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Thread: Analyze Batting Lineup Chemistry

  1. #1
    Junior Member
    Join Date
    Apr 2012
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    3

    Question Analyze Batting Lineup Chemistry

    I am a new manager this season. This is my first Forum post. But 120 games into the 2nd season I am at the top of my league, so I think I must be doing something right. However there are a couple (well...more than a few) things about the game that make not very much sense to me.

    One thing that is peeving me is this "Analyze" category you can use to sort players in the Roster menu. Are other managers using this feature to improve their batting lineup? If so, how are you reading these numbers? I can't figure it out.

    Why can't you see the batting chemistry of players that are active? Is this just meant to make it harder to optimize your batting rotation?

  2. #2
    Senior Member
    Join Date
    Sep 2011
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    67.8% developed hometown, Washington , D.C.
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    Default

    I use it immensely. The further to the right a player's dot is, (dark orange or red), the better they will perform. I generally try to make the optimal lineup as if it did not exist, and then make big adjustments for chemistry. For example, if my lineup contained all cost 10 and 9 players who were strong hitters, and one cost 3 player, I would try to keep my cost 3 guy in the last 2 order spots, and build from there based on chemistry.. Players will have higher chemistry if the manager of their team is managing, and generally will have better chemistry if they are next to a player from the same team in the order. Another important factor is their condition, the little arrow on their card. Up is good, down is bad. Sometimes, if you move a player from a slot where he has bad chemistry, to a place where he has good chemistry, his arrow might go up a notch. Likewise, the higher the arrow is, the higher his chemistry will be, but even so, their chemistry changes daily even if they were not moved in the order.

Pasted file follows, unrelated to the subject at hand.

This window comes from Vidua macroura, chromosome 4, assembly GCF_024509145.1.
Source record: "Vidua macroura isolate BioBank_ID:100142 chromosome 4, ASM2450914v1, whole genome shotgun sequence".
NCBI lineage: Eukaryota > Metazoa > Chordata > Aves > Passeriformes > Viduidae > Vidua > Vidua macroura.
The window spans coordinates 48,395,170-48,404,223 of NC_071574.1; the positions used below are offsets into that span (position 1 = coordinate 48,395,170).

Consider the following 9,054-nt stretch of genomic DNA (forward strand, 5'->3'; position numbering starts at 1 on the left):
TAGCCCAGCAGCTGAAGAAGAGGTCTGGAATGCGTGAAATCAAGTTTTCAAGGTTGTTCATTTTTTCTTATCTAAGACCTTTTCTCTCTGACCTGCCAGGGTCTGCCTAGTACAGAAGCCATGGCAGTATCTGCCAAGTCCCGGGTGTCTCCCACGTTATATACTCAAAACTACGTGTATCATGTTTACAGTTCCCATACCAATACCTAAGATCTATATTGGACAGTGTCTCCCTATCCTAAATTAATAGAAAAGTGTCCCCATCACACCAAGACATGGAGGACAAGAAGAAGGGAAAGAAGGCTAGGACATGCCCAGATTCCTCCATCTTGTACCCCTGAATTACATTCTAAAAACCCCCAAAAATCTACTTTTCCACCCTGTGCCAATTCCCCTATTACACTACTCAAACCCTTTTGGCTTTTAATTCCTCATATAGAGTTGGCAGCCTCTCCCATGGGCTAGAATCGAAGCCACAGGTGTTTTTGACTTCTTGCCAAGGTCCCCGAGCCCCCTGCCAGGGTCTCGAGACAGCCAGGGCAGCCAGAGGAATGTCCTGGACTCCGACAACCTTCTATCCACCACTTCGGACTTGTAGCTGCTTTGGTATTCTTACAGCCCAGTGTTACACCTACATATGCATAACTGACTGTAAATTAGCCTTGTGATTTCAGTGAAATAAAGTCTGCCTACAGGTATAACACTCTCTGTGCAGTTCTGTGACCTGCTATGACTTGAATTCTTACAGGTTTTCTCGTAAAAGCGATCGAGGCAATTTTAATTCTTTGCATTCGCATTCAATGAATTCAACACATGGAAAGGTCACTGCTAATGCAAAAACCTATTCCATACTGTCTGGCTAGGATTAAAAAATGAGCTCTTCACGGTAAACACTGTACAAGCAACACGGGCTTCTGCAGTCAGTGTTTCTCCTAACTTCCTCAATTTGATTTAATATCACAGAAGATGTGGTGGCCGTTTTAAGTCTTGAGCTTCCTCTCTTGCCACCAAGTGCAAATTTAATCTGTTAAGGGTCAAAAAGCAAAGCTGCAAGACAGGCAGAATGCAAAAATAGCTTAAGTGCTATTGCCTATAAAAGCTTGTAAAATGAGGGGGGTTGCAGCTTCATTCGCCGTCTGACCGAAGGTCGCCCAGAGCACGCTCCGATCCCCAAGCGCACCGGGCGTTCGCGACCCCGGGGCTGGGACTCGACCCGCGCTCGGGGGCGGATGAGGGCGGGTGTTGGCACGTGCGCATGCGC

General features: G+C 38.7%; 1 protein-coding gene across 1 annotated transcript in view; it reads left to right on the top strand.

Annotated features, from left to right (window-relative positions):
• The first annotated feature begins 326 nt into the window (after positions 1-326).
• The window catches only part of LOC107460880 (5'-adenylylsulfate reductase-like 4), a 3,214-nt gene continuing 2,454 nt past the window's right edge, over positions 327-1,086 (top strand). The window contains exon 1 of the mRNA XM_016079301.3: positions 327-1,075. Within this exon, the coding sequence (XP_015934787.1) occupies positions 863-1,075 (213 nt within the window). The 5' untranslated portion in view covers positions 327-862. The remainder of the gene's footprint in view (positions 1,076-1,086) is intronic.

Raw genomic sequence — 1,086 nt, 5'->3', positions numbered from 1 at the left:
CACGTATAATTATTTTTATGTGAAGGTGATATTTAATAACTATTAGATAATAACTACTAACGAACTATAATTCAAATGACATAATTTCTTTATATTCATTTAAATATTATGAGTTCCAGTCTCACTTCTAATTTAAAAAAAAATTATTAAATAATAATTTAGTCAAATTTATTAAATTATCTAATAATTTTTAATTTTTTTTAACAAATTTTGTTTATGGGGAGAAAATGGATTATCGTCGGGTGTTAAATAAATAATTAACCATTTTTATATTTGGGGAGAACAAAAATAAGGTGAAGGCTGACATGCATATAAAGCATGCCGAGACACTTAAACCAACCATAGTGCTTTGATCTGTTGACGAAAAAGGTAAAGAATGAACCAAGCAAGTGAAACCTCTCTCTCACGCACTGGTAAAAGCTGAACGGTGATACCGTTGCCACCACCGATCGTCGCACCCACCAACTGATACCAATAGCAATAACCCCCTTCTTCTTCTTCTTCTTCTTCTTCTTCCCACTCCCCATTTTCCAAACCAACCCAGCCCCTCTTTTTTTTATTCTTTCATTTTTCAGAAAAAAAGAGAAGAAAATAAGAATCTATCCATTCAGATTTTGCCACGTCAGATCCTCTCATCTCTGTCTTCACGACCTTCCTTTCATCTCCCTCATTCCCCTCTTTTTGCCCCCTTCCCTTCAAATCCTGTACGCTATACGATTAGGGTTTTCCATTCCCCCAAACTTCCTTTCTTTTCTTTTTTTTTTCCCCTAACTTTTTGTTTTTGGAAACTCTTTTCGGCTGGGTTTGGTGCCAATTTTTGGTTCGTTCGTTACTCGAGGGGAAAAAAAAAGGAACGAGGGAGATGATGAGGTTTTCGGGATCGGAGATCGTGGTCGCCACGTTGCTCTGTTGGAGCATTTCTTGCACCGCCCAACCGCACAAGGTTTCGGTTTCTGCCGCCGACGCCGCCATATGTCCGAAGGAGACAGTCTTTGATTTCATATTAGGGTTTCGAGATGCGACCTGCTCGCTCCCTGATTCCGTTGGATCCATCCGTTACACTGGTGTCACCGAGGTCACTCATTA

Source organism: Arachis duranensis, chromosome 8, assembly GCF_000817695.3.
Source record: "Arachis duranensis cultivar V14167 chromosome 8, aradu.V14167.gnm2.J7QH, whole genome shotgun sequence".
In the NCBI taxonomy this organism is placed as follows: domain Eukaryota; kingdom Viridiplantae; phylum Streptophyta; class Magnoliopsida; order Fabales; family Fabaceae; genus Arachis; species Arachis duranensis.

Pitchers also have a chemistry-like component, called battery rapport. It, like a hitter's chemistry, is influenced by the manager and condition. But, it is not influenced by what slot in the rotation it is, or where they are in middle relief. However, if you don't play a player in their correct position (SP, MR, SU, CL), their rapport will greatly drop. Personally, I find that for pitchers rapport is more important than condition, as for hitters I don't know.

    Overall, there are two branches of this game:
    1) "Stats" Player stats, managing choices, team boosts, training
    2) "intangibles" condition, rapport, chemistry

    My advice would be to build a strong team statistically and then optimize it mor better intangibles.
    Both can be boosted using support cards.

  3. #3
    Junior Member
    Join Date
    Apr 2012
    Posts
    3

    Default

    Thanks for the response. I was actually referring to the "Analyze" column you can set when you view your players under Roster>Change>Change List. It displays a "chemistry" value 0-100 for each player. (I guess this value represents the rapport that the player you are "change"ing would have with the other player.)

    Has anyone else used this feature?

    Two interesting things I noticed:

    1) You can't view a "chemistry" value for players that are already in your lineup.
    2) You can see the "chemistry" value of the player you are "change"ing which confuses me. Is that the rapport of that player in the lineup you set, or the rapport they would have with themselves?? I'm not getting it...

    Thanks for anyone's insight.

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